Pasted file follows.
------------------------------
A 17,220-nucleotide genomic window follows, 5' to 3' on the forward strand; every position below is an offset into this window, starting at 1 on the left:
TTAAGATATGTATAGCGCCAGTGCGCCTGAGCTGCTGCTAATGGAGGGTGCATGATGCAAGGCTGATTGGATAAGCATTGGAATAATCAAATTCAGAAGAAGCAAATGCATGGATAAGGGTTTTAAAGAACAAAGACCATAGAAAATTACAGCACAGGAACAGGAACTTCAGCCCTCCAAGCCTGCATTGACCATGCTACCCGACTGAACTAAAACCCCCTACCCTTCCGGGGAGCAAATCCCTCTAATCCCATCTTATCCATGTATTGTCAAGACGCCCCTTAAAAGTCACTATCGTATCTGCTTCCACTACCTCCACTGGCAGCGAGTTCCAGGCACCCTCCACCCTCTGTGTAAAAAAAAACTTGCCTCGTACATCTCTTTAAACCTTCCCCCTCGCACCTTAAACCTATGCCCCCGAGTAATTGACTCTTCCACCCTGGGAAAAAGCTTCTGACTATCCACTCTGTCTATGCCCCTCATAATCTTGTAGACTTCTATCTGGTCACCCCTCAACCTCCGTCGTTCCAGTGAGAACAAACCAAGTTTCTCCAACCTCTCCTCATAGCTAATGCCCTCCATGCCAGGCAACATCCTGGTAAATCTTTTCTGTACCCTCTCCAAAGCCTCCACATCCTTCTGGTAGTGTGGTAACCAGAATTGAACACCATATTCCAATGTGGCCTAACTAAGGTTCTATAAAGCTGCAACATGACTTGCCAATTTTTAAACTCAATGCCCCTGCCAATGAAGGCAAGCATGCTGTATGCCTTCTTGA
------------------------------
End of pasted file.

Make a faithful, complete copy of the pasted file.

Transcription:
A 17,220-nucleotide genomic window follows, 5' to 3' on the forward strand; every position below is an offset into this window, starting at 1 on the left:
TTAAGATATGTATAGCGCCAGTGCGCCTGAGCTGCTGCTAATGGAGGGTGCATGATGCAAGGCTGATTGGATAAGCATTGGAATAATCAAATTCAGAAGAAGCAAATGCATGGATAAGGGTTTTAAAGAACAAAGACCATAGAAAATTACAGCACAGGAACAGGAACTTCAGCCCTCCAAGCCTGCATTGACCATGCTACCCGACTGAACTAAAACCCCCTACCCTTCCGGGGAGCAAATCCCTCTAATCCCATCTTATCCATGTATTGTCAAGACGCCCCTTAAAAGTCACTATCGTATCTGCTTCCACTACCTCCACTGGCAGCGAGTTCCAGGCACCCTCCACCCTCTGTGTAAAAAAAAACTTGCCTCGTACATCTCTTTAAACCTTCCCCCTCGCACCTTAAACCTATGCCCCCGAGTAATTGACTCTTCCACCCTGGGAAAAAGCTTCTGACTATCCACTCTGTCTATGCCCCTCATAATCTTGTAGACTTCTATCTGGTCACCCCTCAACCTCCGTCGTTCCAGTGAGAACAAACCAAGTTTCTCCAACCTCTCCTCATAGCTAATGCCCTCCATGCCAGGCAACATCCTGGTAAATCTTTTCTGTACCCTCTCCAAAGCCTCCACATCCTTCTGGTAGTGTGGTAACCAGAATTGAACACCATATTCCAATGTGGCCTAACTAAGGTTCTATAAAGCTGCAACATGACTTGCCAATTTTTAAACTCAATGCCCCTGCCAATGAAGGCAAGCATGCTGTATGCCTTCTTGA